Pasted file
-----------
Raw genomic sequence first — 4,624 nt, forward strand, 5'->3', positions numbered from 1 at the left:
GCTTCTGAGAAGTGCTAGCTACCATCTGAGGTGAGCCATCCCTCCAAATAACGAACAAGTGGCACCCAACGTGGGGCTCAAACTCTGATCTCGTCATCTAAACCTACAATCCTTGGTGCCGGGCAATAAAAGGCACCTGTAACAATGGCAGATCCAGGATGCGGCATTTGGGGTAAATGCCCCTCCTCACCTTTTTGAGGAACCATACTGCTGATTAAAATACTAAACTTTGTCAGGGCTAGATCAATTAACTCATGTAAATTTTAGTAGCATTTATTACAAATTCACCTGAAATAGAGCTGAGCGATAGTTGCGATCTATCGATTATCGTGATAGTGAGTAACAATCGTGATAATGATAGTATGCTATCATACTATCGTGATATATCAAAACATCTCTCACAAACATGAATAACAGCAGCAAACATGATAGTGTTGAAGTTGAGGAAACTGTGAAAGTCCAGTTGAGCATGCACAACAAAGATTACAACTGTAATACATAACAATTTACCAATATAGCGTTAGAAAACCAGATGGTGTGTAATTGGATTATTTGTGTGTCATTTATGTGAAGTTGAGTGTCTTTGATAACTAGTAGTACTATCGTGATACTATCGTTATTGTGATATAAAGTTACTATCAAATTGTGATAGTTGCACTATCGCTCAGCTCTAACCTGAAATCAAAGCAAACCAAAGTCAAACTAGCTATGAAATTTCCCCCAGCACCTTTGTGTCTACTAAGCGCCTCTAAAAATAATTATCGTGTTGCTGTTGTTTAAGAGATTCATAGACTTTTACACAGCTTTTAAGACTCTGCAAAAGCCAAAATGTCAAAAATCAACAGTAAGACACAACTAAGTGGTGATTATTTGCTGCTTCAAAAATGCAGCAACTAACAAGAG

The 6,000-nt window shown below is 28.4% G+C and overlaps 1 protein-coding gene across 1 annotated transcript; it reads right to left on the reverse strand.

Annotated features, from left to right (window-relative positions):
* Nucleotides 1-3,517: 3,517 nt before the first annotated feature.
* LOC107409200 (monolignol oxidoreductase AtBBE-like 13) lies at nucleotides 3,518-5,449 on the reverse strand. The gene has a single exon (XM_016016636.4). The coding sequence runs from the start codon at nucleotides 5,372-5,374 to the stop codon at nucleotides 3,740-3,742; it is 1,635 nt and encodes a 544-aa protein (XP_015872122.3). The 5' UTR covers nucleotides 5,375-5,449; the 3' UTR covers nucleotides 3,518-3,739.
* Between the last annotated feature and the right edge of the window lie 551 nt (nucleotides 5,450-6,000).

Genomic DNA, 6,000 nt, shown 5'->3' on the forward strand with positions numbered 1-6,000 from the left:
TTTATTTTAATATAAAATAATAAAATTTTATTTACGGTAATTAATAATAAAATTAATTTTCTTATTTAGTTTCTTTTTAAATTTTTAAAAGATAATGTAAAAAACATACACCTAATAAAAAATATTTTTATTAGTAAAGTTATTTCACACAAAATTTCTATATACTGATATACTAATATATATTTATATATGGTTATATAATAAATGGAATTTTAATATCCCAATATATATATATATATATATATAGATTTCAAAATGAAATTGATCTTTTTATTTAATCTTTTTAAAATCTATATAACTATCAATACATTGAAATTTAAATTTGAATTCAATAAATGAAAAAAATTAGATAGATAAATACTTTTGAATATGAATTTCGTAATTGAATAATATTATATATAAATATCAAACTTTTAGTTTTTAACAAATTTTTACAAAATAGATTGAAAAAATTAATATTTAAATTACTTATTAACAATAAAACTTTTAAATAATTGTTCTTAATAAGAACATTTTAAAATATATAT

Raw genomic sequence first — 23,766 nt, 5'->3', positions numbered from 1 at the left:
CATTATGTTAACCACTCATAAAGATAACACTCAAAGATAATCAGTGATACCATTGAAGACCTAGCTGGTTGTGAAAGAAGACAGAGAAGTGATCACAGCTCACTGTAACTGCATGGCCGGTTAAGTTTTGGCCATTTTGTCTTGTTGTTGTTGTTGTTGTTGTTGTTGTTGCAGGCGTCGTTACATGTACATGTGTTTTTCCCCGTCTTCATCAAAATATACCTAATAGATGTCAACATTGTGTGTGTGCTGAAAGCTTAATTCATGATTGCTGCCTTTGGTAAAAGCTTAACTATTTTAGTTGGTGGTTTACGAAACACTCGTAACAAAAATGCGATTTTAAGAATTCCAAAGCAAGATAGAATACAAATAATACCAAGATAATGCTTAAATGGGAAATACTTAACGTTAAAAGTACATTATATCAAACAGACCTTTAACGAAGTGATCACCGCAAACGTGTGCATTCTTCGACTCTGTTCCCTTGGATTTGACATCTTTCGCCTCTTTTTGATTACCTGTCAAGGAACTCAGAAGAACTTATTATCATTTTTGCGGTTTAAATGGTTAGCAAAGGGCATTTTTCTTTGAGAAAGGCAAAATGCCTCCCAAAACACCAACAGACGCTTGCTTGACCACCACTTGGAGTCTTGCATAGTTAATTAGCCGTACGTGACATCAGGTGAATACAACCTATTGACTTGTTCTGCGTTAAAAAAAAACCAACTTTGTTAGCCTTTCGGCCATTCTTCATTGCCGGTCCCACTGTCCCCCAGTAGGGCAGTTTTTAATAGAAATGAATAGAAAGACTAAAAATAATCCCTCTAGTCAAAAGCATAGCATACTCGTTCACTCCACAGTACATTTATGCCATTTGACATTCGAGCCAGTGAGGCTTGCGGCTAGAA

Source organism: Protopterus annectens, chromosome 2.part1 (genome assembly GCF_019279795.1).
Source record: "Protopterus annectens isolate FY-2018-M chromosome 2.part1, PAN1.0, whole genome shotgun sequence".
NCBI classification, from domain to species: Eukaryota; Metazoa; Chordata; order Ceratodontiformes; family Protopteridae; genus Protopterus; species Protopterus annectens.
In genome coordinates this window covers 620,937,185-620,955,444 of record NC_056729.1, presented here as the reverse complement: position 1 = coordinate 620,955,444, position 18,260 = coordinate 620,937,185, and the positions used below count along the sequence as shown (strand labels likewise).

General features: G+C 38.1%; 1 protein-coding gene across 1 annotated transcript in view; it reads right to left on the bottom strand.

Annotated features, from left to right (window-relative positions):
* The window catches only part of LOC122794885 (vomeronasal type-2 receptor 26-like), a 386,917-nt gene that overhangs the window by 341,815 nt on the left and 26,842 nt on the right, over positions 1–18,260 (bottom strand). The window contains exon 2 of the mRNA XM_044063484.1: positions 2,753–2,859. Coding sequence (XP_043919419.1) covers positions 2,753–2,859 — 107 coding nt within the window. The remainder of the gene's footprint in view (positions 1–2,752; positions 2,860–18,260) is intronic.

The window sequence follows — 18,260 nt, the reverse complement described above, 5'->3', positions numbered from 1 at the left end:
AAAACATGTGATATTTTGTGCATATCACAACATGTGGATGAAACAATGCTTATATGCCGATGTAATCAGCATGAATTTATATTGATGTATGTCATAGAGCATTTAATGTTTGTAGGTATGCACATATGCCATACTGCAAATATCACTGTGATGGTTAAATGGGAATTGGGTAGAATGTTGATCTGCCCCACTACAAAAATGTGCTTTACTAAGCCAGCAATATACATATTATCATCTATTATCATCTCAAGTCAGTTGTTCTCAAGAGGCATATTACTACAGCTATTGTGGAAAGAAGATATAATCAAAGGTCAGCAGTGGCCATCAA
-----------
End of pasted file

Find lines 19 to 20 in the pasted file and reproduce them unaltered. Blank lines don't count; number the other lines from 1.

The window sequence follows — 18,260 nt, the reverse complement described above, 5'->3', positions numbered from 1 at the left end:
AAAACATGTGATATTTTGTGCATATCACAACATGTGGATGAAACAATGCTTATATGCCGATGTAATCAGCATGAATTTATATTGATGTATGTCATAGAGCATTTAATGTTTGTAGGTATGCACATATGCCATACTGCAAATATCACTGTGATGGTTAAATGGGAATTGGGTAGAATGTTGATCTGCCCCACTACAAAAATGTGCTTTACTAAGCCAGCAATATACATATTATCATCTATTATCATCTCAAGTCAGTTGTTCTCAAGAGGCATATTACTACAGCTATTGTGGAAAGAAGATATAATCAAAGGTCAGCAGTGGCCATCAA